The security industry spends a great deal of time talking about technical issues from SAS, encryption, user access, and server capabilities to entry access points, live monitoring, and video feeds. We might want to also spend some time reading comic books.

In comics, there are super heroes and super villains. As security companies we have been trained to think of every data breach as villainous, but that presumption isn't even close to understanding the psyche of the modern day hacker.

There will always be villainous hackers trying to steal credit card info and break into banks, but we live in the age when most hackers see themselves as the superheroes -- not the villains. The Batman comic series often described Batman as “the defender we need right now, but not the one the we deserve.” Internet vigilantes see themselves in this light: Anonymous and Wikileaks may define themselves as anti-secrecy groups, but you don't see them spending their time trying to uncover Coca-Cola's secret recipe.

Any historian will tell you that demonstrative actions carry more meaning than words can every convey, and if you look at the actions of these somewhat anarchist, but very much citizen and consumer protection oriented hacker groups, their actions paint a compelling picture of what one needs to do to achieve security in this day and age:

Don't be a jerk.

The biggest action you can take to keep your company secure in the age of batman hackers is to simply treat people with respect. If you look at the recent high profile document security breaches, there is one thread tying them all together:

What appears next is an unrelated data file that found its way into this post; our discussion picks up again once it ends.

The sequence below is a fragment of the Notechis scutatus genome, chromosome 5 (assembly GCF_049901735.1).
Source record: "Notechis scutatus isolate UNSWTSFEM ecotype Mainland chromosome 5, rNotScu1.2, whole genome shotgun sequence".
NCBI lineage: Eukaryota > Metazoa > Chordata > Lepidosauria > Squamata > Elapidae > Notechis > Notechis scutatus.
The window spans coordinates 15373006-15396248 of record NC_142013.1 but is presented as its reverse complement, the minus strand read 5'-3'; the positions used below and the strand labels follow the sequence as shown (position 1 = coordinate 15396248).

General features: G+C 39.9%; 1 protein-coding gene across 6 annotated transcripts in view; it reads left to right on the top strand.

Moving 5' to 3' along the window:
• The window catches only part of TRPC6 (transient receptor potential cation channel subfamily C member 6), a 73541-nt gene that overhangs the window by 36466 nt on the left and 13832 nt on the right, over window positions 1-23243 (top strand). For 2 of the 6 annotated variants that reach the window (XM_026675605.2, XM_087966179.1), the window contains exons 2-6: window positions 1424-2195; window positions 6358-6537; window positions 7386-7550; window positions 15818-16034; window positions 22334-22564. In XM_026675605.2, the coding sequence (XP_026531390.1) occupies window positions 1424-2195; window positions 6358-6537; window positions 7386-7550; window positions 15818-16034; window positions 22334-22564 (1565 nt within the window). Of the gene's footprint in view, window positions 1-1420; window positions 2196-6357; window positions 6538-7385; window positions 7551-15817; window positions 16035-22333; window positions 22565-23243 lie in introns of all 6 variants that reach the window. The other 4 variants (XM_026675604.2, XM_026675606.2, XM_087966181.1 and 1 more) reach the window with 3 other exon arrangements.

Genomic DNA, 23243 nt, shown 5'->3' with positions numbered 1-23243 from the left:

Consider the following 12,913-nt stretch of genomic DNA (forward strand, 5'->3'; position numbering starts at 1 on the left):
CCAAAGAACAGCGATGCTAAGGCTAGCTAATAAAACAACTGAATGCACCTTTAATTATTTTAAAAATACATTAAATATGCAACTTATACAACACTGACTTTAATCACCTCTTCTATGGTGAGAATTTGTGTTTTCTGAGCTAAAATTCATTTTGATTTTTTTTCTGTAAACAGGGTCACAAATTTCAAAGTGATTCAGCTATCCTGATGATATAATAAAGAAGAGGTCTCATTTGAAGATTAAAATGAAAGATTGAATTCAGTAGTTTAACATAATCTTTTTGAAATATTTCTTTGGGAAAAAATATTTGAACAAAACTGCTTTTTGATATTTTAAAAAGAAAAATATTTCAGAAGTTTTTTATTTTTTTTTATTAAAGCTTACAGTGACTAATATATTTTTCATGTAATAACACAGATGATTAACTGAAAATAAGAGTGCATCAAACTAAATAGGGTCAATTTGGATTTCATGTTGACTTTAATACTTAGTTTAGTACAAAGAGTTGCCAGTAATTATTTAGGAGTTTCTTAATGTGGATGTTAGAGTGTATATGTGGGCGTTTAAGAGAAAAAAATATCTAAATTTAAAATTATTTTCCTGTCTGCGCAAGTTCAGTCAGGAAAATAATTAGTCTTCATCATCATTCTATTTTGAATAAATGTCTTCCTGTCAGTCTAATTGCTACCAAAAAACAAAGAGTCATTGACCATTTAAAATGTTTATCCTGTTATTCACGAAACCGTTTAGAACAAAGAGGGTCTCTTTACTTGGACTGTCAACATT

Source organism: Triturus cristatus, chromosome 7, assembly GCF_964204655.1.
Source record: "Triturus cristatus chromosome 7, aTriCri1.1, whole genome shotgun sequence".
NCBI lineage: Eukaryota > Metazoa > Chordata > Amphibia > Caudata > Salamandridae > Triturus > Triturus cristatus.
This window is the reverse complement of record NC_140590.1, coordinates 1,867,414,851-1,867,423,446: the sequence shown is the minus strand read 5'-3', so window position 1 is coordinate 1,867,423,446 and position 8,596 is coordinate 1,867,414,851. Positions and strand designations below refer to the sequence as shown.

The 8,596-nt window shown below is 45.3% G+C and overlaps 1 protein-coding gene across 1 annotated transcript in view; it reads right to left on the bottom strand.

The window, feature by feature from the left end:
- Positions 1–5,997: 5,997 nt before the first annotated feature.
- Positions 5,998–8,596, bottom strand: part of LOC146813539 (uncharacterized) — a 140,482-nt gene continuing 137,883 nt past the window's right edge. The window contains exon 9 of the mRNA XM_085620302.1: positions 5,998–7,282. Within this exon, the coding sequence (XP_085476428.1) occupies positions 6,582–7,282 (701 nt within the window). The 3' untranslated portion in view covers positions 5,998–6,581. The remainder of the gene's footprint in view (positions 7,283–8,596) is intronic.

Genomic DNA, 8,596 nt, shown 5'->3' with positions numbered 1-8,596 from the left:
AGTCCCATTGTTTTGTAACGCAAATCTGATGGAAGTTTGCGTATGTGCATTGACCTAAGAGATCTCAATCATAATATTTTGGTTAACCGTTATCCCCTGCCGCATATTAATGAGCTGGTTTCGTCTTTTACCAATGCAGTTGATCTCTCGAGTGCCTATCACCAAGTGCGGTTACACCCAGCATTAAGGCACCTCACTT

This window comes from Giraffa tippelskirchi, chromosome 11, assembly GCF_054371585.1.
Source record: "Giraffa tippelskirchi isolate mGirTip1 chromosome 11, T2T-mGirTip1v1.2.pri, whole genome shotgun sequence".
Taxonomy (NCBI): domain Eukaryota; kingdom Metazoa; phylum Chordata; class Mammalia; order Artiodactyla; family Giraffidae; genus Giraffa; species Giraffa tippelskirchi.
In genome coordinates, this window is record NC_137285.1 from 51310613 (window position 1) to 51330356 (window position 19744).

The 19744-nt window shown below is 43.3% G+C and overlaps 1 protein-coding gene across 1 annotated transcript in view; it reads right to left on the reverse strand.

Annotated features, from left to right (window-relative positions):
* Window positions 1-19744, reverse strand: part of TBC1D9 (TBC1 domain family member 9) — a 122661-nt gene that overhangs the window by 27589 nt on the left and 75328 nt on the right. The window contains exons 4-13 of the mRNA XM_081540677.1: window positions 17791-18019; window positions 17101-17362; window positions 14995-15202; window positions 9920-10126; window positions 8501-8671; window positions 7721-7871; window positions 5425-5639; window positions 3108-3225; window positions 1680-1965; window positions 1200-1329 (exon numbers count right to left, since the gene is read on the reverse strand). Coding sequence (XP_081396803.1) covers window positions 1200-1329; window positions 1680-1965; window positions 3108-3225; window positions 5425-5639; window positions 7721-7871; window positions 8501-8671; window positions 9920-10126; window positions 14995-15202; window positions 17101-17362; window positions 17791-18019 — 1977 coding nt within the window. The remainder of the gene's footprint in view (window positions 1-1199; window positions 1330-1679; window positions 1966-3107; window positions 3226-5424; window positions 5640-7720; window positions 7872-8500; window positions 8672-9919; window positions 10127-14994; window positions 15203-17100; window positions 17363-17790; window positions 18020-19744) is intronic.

The companies who got hacked were facing allegations that they were doing something unethical, illegal, or -- for lack of a better word -- jerkish.

The targets of Anonymous and Wikileaks are not random: they fit a very specific profile. The biggest data breaches in recent memory are not about financial gain for their hackers, but rather the hackers see themselves as being the last hope for justice in a word overrun with corruption – and so they deal out the only justice they have: internet street justice.

In today's climate, the best security advice was discovered by Isaac Newton in 1687: “For every action there is an equal and opposite reaction.”

So here are some basic rules for data security in the age of Internet vigilante justice:

1. Don't sue your customers and don't disable features people have already paid for.

This is what Sony was doing right before they incurred the wrath of Annonymous: suing their own customers and disabling features from their Playstation product months after customers had bought their units. After the hack, they had an embarrassing public outage of their online game system and millions of customers' contact and financial information was breached.

As of now, it doesn't appear that the credit cards were used (and Anonymous has denied stealing them), as the hack appeared to be more about embarrassing Sony than actually stealing anything.

Most importantly, any analysis of the Sony situation would be amiss if it didn't point out the most interesting and telling part of the whole situation: Nobody's printing “I'm with Sony” t-shirts in iconic orange.

Sony lost all their goodwill by attacking their customers. When Sony were attacked, there was no fan base standing with them. The only people coming to Sony's defense are governments and other multinational corporations; Sony's customers are eerily silent.